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Gartner Releases Hype Cycle for Networking and Communications, 2011

It is ironic that a framework meant to define the relative level of hype associated with new technologies adds in seven new ones, an increase of 20% within just a year.

Are all those technologies really significant enough to be included in a framework whose purpose is to cut through hype?   With less than 1% adoption throughout enterprises for over 50% of these technologies, it may be time for a more rigorous screening process.

After reading this Hype Cycle several dominant themes emerge. They include modernization of IT infrastructure to support greater scalability and security, consolidation of IT hardware investments, recognition of hybrid clouds being a central part of networking strategies, and location-based technologies having the potential to re-define logistics, supply chain and customer service strategies.  That’s a lot of ground to cover in a single Hype Cycle, and to be fair, Gartner says this is an aggregated view of the market.  Yet there is still the issue of technologies being included that have not shown any real value to enterprises yet.

Presented below is the Hype Cycle for Networking and Communications, 2011 and key take-aways.

Source:  2011 Gartner, Inc.  Hype Cycle for Networking and Communications, 2011 David A. Willis, Publication Date: 24 August 2011 ID Number: G00216400

Key Take-Aways:

  • Gartner is predicting the technologies that will experience the fastest growth include Virtual I/O, Gigabit Ethernet, Long-Distance Live Virtual Machine Migration, Energy Efficient Ethernet,  Context Delivery Architecture, and Video Telepresence.
  • Hosted Virtual Desktops, OpenFlow (technology also known of as software-defined networking (SDN), Transcoderless and Software-Based Videoconferencing Infrastructures, Mobile Enterprise Applications via SaaS, 802.11ad (Wi-Fi at multi-Gigabit speeds) , 802.16-2009 (consolidates dated WiMAX standards) and Mobile Satellite Services are the latest technologies Gartner has added to this Hype Cycle.  Of these, Mobile Enterprise Applications with SaaS have the most significant potential effect on Total Cost of Ownership (TCO) on CRM and customer-facing enterprise applications.  None of these have greater than 1% adoption in the enterprise today however.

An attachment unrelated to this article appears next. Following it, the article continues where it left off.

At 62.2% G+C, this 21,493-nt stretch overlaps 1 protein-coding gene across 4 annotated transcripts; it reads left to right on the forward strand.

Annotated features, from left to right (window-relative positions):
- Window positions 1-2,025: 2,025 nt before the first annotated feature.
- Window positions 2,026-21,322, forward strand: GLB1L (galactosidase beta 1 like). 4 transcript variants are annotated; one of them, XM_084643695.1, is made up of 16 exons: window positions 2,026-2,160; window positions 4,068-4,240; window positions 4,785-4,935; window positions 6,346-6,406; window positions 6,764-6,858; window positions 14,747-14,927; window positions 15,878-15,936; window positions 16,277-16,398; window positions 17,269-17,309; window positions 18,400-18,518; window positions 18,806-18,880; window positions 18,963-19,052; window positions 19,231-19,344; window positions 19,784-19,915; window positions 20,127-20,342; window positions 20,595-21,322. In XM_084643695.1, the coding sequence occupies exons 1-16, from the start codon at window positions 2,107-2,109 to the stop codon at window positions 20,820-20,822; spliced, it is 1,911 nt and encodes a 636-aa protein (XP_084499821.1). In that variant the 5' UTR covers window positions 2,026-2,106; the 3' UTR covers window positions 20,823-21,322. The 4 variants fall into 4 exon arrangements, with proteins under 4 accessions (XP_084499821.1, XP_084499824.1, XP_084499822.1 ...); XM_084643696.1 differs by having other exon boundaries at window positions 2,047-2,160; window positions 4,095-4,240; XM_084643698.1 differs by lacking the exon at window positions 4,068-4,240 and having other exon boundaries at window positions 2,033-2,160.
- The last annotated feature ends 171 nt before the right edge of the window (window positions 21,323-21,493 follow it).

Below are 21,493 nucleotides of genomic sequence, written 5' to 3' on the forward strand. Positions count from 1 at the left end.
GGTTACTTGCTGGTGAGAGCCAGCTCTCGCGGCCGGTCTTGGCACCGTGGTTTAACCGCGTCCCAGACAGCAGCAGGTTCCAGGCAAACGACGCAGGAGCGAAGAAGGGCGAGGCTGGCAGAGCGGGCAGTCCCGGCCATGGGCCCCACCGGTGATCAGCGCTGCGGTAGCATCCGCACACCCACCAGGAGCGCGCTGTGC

• Gartner is projecting over 1B smartphones and media tablets will be sold globally by 2015.  This explosive growth is forcing enterprises to react much faster than they initially expected to mobile security, mobile device management, and application support is an essential services.  A recent survey completed by Gartner indicates that CIOs fully expect to support up to three mobile operating systems by 2012 and that 20% of devices will be employee-owned by that year.  Presented below is their forecast for smartphones and media tablets through 2015. The following forecast is from their report, Emerging Technology Analysis: Mobile Business Intelligence, 13 July 2011, ID:G00214124 by Bhavish Sood, Andreas Bitterer, James Richardson.
Worldwide Smartphone and Media Tablet Shipments, 2010-2015